In 1976, photographer Carl Caspi was just 25 years old, and he’d just spent a year on assignment with the Italian government.
In Italy, the government had been investigating the possible involvement of the communist regime in the assassination of dictator Benito Mussolini.
Caspic had been covering the investigation and had been able to document the government’s attempts to discredit him.
“My father had been a journalist in Italy, and when he left Italy to work for the government he was shot and killed by a policeman,” Caspis son, Angelo, told Wired.
“He was shot in the head.
I think it was a hit.”
In the years that followed, Caspisi would be a major part of the Italian investigation, photographing and documenting all the high-profile assassinations, the police and other high-level officials.
“When I came home I had a dream that I was going to do something for my country and for the world, and that was to shoot this book,” Casciani said.
“I knew it was my destiny, but I knew that the only thing I could do was to do it, and to try to tell my story.”
After his first book was published, Cascianis book “Il Corso di Milano” (The Corso, or the Cask) became a best-seller and a kind of cult classic in Italy.
Casciano’s portrait of a mob boss, who he calls the “Mafia king,” became a symbol of the power of the mob.
In the book, Cesarini portrays the mobster as a “monster” and a “serial killer.”
In “Il Cascione,” Cesarani portrays a mobster named Carlo Mancini, who is portrayed as “the king of the mafia.”
Casci’s first book, “Il Comercio di Milanese” (Corso of the Milan), was also a best seller.
“Casciani’s portrait was so powerful because he portrayed a mob as a monster, and it was so frightening,” said Cascani, who now lives in Milan.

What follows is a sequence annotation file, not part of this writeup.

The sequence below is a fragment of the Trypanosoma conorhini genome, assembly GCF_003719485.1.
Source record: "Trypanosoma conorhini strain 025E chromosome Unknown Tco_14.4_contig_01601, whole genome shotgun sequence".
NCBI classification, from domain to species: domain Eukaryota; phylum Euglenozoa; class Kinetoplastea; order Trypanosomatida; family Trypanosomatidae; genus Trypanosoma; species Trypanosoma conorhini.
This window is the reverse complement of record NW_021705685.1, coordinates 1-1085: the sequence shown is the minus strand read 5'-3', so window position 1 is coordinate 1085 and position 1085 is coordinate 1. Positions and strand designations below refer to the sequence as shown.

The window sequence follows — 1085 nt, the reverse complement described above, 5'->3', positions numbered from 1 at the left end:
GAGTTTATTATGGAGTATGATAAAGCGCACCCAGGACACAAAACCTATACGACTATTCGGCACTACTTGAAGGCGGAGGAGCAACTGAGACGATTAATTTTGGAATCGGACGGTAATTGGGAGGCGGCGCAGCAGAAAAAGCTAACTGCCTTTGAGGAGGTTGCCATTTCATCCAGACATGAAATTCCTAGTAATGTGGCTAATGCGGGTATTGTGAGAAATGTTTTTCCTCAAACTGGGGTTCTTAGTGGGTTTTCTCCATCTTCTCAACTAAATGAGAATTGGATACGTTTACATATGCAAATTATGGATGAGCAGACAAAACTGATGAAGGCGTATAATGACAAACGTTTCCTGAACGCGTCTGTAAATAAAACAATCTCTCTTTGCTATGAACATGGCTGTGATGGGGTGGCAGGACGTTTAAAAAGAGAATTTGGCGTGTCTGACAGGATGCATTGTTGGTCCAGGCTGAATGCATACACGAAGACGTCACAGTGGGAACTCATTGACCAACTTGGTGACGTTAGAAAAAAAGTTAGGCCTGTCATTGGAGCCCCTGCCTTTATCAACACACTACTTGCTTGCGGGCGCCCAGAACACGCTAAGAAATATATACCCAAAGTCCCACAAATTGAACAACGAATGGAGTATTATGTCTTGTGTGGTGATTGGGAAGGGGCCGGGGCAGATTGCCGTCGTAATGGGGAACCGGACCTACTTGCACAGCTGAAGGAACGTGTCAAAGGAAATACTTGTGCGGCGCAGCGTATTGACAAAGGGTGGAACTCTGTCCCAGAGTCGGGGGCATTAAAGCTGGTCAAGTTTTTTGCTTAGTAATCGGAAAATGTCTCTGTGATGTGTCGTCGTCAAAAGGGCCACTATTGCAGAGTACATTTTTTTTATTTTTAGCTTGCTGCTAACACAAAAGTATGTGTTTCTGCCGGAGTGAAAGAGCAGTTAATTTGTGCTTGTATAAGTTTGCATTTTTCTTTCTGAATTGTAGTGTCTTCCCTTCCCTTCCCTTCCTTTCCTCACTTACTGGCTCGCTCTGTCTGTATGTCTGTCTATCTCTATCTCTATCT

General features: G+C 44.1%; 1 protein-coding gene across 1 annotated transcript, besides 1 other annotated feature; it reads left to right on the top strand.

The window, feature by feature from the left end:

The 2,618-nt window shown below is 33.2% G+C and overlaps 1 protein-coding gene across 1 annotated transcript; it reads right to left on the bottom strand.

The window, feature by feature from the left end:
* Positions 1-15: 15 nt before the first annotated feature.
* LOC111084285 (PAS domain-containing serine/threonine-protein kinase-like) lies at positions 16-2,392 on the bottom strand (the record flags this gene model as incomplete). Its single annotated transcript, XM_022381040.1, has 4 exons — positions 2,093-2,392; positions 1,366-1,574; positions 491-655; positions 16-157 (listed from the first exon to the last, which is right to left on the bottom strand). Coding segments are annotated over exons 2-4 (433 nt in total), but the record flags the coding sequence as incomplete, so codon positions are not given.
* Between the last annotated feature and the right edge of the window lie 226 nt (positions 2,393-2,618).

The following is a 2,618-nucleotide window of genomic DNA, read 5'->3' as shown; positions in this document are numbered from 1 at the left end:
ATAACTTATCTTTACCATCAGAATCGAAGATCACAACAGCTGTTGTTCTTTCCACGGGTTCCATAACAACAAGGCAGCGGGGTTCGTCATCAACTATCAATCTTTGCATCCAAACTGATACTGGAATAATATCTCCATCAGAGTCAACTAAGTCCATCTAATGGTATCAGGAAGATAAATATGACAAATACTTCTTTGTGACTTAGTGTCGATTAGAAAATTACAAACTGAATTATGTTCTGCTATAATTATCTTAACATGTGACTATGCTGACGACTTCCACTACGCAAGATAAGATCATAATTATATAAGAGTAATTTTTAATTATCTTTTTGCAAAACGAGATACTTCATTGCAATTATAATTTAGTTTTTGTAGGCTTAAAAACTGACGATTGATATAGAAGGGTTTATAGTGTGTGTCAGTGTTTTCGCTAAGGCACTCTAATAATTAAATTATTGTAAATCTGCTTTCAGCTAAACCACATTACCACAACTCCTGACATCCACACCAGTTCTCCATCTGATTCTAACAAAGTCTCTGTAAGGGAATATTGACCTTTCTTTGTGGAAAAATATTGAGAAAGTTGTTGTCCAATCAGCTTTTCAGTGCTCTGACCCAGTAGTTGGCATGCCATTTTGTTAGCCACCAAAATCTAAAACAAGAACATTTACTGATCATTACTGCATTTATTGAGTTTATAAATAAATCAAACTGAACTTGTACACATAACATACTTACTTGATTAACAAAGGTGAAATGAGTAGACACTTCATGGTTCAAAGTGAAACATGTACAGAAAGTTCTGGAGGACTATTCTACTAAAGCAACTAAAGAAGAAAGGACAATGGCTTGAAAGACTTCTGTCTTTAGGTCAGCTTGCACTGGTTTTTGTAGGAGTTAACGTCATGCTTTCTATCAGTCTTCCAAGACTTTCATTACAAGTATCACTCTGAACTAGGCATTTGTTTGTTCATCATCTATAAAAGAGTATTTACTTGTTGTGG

“It was something that had never been done before.”
Caspianis first book is a classic, and the image of the Mafia king has become synonymous with the image and culture of the modern Italian mafia.
It was a major influence on the work of modern-day Italian filmmakers.
“Mafiosi are an iconic brand, a brand that has become so synonymous with mobsters,” said Carlo Giacomani, a producer on Italian television series “Il corso di milanese,” which aired on Italian state television in 2016.
“Il comercio da mafiosa is a brand, and Il corso is a name, and an image of a gangster that is a symbol, of violence and of a bad life.
It is so iconic that you can’t change it, because it’s the face of the whole mafia.”
Italian politicians and the media have been interested in the work for years.
In 2011, Italian Prime Minister Silvio Berlusconi wrote an open letter to Cascic, saying, “Mosaics are everywhere.
You know, they are everywhere in the streets of Rome, in Naples, in Turin, in Milan, in Rome and even in our cities.”
But Cascini says he was initially frustrated by the “ridiculous” media interest in his work.
“They tried to destroy my image.
I was told, ‘If you don’t do it yourself, we will destroy your life,'” he said.
Cesariani says he did try to find a way to publish the book.
“The first thing I did was to go to the editor of the newspaper, and they were all in favor of it, but they all wanted to have the book banned,” Cescani said.
But Cesari says he still wasn’t satisfied with the response to his work, and “the whole thing became a very personal project.”
“I thought, I’ve been in this business for so long, I can’t let this happen again,” he said, describing his initial reaction to the reaction from the Italian media.
“You know, the mafia has killed my father, my mother, my brother, my uncle, my aunt, my cousin, my sister, my niece, my nephew.
You can see all the things that I have sacrificed for them, and I’ve killed them for the mafia.
So, I just couldn’t accept it anymore.”
Cesarisi has also spent time in jail for being involved in a drug trafficking ring.
“There are many stories about my time in prison,” he told Wired in 2016, describing a period of time in which he was held for 20 days in an Italian prison, without any access to a phone or other information.
“And I have nothing to hide.
I’m not a criminal, I’m a human being.”